Monday, July 12, 2004

Senator Santorum's reasoning

I oppose the Federal Marriage Amendment. I take issue with Senator Santorum's insistence that this is about strong families.

Fact is, family is a concept greater than marriage. And to invalidate the half* of our nation's households that do not consist of a husband/wife is unconscionable.

Family is important. And the nation should occupy itself in discovering how to acknowledge, support, and nurture the evolution of families. Not in futile attempts to shoehorn the population into a single definition.

I have no particular interest in marriage, gay or otherwise. But I resent the implication that my family exists only if I have a spouse, of the opposite gender.

Fact is, the FMA is not about family, despite Santorum's spiel. It is only about the legal status of two adults, and the codified agreement between society and those two. (We'll skip the argument of why it should be only two for now.) Now, extending the agreement to male/male and female/female pairings does nothing to change the codified agreement between society and male/female pairings. Married heterosexuals lose nothing. Nor is any other couple's behavior or choices an influence on their spiritual bonding -- that is theirs, to them, as they define it, as it should be.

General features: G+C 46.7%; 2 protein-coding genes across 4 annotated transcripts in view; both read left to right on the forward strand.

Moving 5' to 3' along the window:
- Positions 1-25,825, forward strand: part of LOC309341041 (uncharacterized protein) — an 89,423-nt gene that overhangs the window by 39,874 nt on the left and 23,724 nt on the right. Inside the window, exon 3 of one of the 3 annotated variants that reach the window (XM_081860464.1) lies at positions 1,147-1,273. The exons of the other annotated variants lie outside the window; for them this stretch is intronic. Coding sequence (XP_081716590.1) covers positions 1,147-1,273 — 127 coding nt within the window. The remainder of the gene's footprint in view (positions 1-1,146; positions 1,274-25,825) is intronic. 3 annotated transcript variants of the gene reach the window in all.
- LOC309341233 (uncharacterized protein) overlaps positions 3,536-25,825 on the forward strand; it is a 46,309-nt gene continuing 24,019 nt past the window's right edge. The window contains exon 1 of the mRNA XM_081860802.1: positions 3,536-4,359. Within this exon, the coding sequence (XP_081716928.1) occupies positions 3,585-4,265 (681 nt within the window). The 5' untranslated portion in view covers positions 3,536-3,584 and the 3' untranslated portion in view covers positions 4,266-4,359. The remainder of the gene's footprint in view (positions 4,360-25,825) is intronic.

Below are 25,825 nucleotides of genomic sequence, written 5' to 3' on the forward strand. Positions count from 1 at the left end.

I'm being only partially facetious here: I suspect that for many, deep down, this antipathy is rooted in the (probably unconscious) notion that their marital status is "proof" that they're heterosexual...and that without the limitation on spouse gender, "I'm married" will no longer be evidence that they're not gay.

*Married-couple families=54,493,232, Total households=105,480,101; married-couple families with children: 24% (2000 US census)


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